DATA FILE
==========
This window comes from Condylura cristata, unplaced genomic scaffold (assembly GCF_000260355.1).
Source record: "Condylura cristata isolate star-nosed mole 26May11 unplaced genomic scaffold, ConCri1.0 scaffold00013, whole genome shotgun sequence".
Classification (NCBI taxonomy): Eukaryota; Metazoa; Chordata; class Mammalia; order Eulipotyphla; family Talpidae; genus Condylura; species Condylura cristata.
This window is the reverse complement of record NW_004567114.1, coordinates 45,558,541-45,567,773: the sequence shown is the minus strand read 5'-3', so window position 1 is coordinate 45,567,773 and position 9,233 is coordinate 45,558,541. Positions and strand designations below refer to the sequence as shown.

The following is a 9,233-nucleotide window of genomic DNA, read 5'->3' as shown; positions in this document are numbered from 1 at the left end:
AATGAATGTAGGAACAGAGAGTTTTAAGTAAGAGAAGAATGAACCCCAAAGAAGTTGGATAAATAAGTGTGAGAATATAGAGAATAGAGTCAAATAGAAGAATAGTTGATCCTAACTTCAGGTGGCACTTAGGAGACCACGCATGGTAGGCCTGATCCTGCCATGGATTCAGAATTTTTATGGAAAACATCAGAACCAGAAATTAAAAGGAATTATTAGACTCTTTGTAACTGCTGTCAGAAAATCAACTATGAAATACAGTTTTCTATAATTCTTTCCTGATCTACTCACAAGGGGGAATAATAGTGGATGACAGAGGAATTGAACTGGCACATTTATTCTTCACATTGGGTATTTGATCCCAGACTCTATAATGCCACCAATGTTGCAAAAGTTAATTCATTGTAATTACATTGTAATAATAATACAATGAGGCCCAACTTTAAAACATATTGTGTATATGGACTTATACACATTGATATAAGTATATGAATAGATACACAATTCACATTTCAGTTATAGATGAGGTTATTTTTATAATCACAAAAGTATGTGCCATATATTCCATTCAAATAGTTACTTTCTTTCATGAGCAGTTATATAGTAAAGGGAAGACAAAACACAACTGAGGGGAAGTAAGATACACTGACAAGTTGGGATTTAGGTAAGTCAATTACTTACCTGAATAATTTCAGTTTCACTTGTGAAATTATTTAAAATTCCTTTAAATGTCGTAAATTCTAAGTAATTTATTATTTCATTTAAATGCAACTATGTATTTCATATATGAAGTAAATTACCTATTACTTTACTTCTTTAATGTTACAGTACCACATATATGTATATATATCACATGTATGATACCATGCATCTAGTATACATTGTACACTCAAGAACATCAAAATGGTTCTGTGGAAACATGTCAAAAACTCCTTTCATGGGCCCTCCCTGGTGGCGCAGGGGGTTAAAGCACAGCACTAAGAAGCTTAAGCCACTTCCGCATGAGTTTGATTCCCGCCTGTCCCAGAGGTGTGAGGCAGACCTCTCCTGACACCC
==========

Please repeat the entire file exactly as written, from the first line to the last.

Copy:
This window comes from Condylura cristata, unplaced genomic scaffold (assembly GCF_000260355.1).
Source record: "Condylura cristata isolate star-nosed mole 26May11 unplaced genomic scaffold, ConCri1.0 scaffold00013, whole genome shotgun sequence".
Classification (NCBI taxonomy): Eukaryota; Metazoa; Chordata; class Mammalia; order Eulipotyphla; family Talpidae; genus Condylura; species Condylura cristata.
This window is the reverse complement of record NW_004567114.1, coordinates 45,558,541-45,567,773: the sequence shown is the minus strand read 5'-3', so window position 1 is coordinate 45,567,773 and position 9,233 is coordinate 45,558,541. Positions and strand designations below refer to the sequence as shown.

The following is a 9,233-nucleotide window of genomic DNA, read 5'->3' as shown; positions in this document are numbered from 1 at the left end:
AATGAATGTAGGAACAGAGAGTTTTAAGTAAGAGAAGAATGAACCCCAAAGAAGTTGGATAAATAAGTGTGAGAATATAGAGAATAGAGTCAAATAGAAGAATAGTTGATCCTAACTTCAGGTGGCACTTAGGAGACCACGCATGGTAGGCCTGATCCTGCCATGGATTCAGAATTTTTATGGAAAACATCAGAACCAGAAATTAAAAGGAATTATTAGACTCTTTGTAACTGCTGTCAGAAAATCAACTATGAAATACAGTTTTCTATAATTCTTTCCTGATCTACTCACAAGGGGGAATAATAGTGGATGACAGAGGAATTGAACTGGCACATTTATTCTTCACATTGGGTATTTGATCCCAGACTCTATAATGCCACCAATGTTGCAAAAGTTAATTCATTGTAATTACATTGTAATAATAATACAATGAGGCCCAACTTTAAAACATATTGTGTATATGGACTTATACACATTGATATAAGTATATGAATAGATACACAATTCACATTTCAGTTATAGATGAGGTTATTTTTATAATCACAAAAGTATGTGCCATATATTCCATTCAAATAGTTACTTTCTTTCATGAGCAGTTATATAGTAAAGGGAAGACAAAACACAACTGAGGGGAAGTAAGATACACTGACAAGTTGGGATTTAGGTAAGTCAATTACTTACCTGAATAATTTCAGTTTCACTTGTGAAATTATTTAAAATTCCTTTAAATGTCGTAAATTCTAAGTAATTTATTATTTCATTTAAATGCAACTATGTATTTCATATATGAAGTAAATTACCTATTACTTTACTTCTTTAATGTTACAGTACCACATATATGTATATATATCACATGTATGATACCATGCATCTAGTATACATTGTACACTCAAGAACATCAAAATGGTTCTGTGGAAACATGTCAAAAACTCCTTTCATGGGCCCTCCCTGGTGGCGCAGGGGGTTAAAGCACAGCACTAAGAAGCTTAAGCCACTTCCGCATGAGTTTGATTCCCGCCTGTCCCAGAGGTGTGAGGCAGACCTCTCCTGACACCC